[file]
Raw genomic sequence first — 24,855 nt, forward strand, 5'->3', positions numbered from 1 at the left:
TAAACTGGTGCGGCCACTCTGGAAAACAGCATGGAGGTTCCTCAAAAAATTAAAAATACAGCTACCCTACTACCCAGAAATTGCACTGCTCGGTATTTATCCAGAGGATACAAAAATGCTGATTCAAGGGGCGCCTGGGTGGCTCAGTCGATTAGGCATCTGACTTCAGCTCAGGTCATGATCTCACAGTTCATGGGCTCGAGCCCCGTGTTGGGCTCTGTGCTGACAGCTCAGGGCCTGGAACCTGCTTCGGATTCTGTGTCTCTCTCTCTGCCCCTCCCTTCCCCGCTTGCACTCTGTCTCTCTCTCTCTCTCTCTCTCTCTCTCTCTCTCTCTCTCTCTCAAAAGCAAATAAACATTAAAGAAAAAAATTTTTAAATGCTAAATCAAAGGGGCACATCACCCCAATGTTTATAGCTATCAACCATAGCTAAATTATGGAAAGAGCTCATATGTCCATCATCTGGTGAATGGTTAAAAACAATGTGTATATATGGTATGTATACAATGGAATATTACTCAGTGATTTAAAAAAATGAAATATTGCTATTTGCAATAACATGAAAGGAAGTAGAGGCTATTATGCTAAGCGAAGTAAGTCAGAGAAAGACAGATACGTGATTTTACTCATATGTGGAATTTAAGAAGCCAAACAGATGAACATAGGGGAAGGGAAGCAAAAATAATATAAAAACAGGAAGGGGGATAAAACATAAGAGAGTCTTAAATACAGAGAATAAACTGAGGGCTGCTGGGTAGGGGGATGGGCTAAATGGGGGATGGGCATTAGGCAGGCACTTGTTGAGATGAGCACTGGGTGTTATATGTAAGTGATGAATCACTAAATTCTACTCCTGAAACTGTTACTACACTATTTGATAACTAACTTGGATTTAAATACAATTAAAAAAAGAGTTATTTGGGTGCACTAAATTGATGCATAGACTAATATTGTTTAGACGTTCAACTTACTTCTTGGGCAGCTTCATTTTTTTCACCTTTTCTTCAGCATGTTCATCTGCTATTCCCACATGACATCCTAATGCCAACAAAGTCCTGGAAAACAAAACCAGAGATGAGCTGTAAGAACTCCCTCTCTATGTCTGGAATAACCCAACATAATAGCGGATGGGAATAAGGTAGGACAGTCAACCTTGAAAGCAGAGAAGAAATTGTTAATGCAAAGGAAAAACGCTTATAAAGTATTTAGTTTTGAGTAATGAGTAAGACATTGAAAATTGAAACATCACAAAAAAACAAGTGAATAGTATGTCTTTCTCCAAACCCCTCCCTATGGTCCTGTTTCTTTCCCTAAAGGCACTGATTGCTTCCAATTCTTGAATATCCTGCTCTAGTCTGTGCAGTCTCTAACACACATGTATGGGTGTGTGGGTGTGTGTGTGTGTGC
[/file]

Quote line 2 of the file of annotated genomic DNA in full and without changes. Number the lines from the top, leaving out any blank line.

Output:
TAAACTGGTGCGGCCACTCTGGAAAACAGCATGGAGGTTCCTCAAAAAATTAAAAATACAGCTACCCTACTACCCAGAAATTGCACTGCTCGGTATTTATCCAGAGGATACAAAAATGCTGATTCAAGGGGCGCCTGGGTGGCTCAGTCGATTAGGCATCTGACTTCAGCTCAGGTCATGATCTCACAGTTCATGGGCTCGAGCCCCGTGTTGGGCTCTGTGCTGACAGCTCAGGGCCTGGAACCTGCTTCGGATTCTGTGTCTCTCTCTCTGCCCCTCCCTTCCCCGCTTGCACTCTGTCTCTCTCTCTCTCTCTCTCTCTCTCTCTCTCTCTCTCTCTCTCAAAAGCAAATAAACATTAAAGAAAAAAATTTTTAAATGCTAAATCAAAGGGGCACATCACCCCAATGTTTATAGCTATCAACCATAGCTAAATTATGGAAAGAGCTCATATGTCCATCATCTGGTGAATGGTTAAAAACAATGTGTATATATGGTATGTATACAATGGAATATTACTCAGTGATTTAAAAAAATGAAATATTGCTATTTGCAATAACATGAAAGGAAGTAGAGGCTATTATGCTAAGCGAAGTAAGTCAGAGAAAGACAGATACGTGATTTTACTCATATGTGGAATTTAAGAAGCCAAACAGATGAACATAGGGGAAGGGAAGCAAAAATAATATAAAAACAGGAAGGGGGATAAAACATAAGAGAGTCTTAAATACAGAGAATAAACTGAGGGCTGCTGGGTAGGGGGATGGGCTAAATGGGGGATGGGCATTAGGCAGGCACTTGTTGAGATGAGCACTGGGTGTTATATGTAAGTGATGAATCACTAAATTCTACTCCTGAAACTGTTACTACACTATTTGATAACTAACTTGGATTTAAATACAATTAAAAAAAGAGTTATTTGGGTGCACTAAATTGATGCATAGACTAATATTGTTTAGACGTTCAACTTACTTCTTGGGCAGCTTCATTTTTTTCACCTTTTCTTCAGCATGTTCATCTGCTATTCCCACATGACATCCTAATGCCAACAAAGTCCTGGAAAACAAAACCAGAGATGAGCTGTAAGAACTCCCTCTCTATGTCTGGAATAACCCAACATAATAGCGGATGGGAATAAGGTAGGACAGTCAACCTTGAAAGCAGAGAAGAAATTGTTAATGCAAAGGAAAAACGCTTATAAAGTATTTAGTTTTGAGTAATGAGTAAGACATTGAAAATTGAAACATCACAAAAAAACAAGTGAATAGTATGTCTTTCTCCAAACCCCTCCCTATGGTCCTGTTTCTTTCCCTAAAGGCACTGATTGCTTCCAATTCTTGAATATCCTGCTCTAGTCTGTGCAGTCTCTAACACACATGTATGGGTGTGTGGGTGTGTGTGTGTGTGC